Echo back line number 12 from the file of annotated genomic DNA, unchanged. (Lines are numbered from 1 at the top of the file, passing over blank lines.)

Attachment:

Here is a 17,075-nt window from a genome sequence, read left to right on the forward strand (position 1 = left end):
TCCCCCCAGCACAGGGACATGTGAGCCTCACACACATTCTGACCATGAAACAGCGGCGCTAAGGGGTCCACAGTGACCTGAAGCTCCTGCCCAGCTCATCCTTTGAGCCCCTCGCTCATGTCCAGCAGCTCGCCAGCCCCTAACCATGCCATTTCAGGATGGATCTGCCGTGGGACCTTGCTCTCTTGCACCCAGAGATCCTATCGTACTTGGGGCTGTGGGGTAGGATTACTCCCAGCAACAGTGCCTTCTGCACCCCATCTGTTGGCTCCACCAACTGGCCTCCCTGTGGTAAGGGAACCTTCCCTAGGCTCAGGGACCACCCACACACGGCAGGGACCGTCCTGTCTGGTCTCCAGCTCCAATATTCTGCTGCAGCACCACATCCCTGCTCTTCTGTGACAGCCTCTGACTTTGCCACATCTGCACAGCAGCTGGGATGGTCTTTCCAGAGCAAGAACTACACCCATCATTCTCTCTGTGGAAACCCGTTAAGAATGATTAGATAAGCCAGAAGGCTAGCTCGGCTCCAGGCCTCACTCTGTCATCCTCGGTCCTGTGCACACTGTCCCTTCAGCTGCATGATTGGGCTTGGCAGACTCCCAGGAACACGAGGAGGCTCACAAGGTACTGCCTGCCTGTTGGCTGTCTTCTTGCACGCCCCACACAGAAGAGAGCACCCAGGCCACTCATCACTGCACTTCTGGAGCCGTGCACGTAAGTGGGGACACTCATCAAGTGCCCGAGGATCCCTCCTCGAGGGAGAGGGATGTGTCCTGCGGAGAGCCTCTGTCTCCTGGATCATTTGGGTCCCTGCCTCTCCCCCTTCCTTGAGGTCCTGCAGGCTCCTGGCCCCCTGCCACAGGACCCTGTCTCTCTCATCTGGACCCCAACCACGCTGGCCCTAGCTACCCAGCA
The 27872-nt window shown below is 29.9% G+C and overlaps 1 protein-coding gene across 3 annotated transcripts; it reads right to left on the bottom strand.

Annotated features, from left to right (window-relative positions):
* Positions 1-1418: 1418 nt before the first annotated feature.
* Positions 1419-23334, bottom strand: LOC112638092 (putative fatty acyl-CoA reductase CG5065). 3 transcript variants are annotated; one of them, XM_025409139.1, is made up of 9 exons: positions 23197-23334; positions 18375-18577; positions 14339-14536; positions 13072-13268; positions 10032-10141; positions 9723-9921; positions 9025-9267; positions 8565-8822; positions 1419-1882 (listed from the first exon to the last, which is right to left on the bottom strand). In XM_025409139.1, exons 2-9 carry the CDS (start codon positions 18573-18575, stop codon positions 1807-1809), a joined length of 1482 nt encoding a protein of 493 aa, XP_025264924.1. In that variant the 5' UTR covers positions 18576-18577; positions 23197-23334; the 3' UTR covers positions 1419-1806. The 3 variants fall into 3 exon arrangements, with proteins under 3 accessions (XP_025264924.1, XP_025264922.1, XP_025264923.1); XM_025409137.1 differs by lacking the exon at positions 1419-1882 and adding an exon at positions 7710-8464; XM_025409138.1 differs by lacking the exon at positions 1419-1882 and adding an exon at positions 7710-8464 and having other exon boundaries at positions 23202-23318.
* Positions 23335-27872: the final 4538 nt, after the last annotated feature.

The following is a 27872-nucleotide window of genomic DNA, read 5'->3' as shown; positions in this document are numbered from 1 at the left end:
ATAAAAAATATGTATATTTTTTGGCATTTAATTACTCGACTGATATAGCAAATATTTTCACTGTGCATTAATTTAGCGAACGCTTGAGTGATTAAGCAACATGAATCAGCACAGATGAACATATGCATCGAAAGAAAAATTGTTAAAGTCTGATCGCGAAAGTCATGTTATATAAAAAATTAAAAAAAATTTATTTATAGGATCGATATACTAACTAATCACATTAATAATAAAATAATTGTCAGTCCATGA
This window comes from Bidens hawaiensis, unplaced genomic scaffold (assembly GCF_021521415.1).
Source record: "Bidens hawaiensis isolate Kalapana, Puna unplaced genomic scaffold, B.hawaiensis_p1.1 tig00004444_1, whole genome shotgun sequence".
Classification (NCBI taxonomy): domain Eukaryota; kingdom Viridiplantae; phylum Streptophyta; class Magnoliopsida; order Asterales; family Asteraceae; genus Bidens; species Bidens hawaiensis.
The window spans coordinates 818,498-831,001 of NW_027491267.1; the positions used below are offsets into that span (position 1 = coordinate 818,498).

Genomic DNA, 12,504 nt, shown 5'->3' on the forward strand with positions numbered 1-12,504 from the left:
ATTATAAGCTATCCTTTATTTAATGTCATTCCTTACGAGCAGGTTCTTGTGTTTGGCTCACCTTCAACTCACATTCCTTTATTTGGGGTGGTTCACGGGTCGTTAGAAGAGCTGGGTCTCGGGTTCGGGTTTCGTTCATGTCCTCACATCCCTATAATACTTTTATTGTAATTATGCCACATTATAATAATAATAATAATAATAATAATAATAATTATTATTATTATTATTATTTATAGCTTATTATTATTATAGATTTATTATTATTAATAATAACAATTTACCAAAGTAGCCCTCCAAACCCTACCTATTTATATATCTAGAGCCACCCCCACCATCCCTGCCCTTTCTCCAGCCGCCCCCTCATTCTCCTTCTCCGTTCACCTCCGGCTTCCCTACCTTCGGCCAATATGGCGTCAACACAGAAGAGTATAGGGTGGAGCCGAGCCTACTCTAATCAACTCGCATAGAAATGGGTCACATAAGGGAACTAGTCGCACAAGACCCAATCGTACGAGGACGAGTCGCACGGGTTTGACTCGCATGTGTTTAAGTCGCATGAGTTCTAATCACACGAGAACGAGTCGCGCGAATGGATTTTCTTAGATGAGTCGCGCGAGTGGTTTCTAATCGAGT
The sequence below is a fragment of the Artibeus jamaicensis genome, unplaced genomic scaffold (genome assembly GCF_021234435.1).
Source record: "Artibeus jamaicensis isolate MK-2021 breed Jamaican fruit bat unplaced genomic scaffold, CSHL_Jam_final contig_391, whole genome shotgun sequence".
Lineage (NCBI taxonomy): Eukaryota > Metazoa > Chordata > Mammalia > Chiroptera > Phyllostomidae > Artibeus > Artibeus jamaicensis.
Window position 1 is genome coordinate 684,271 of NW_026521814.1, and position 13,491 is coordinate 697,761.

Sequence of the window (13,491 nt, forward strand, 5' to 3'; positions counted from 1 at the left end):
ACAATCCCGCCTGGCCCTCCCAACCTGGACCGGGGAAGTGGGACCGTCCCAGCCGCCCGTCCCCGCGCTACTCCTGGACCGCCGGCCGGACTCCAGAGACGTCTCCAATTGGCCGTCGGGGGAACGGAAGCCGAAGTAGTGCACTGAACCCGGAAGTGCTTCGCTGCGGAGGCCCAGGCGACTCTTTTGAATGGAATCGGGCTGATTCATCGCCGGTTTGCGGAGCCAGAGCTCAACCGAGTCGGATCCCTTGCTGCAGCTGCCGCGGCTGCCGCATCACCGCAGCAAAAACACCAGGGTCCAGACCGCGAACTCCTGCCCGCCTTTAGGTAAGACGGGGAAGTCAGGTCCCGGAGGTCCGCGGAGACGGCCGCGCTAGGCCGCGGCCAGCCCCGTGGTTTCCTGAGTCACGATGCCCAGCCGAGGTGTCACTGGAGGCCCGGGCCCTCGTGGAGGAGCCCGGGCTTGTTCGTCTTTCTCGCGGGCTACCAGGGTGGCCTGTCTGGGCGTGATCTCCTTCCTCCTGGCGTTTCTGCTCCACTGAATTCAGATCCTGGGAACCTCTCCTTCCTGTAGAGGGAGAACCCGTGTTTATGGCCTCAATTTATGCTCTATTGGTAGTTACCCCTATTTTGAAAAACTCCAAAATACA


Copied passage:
Classification (NCBI taxonomy): domain Eukaryota; kingdom Viridiplantae; phylum Streptophyta; class Magnoliopsida; order Asterales; family Asteraceae; genus Bidens; species Bidens hawaiensis.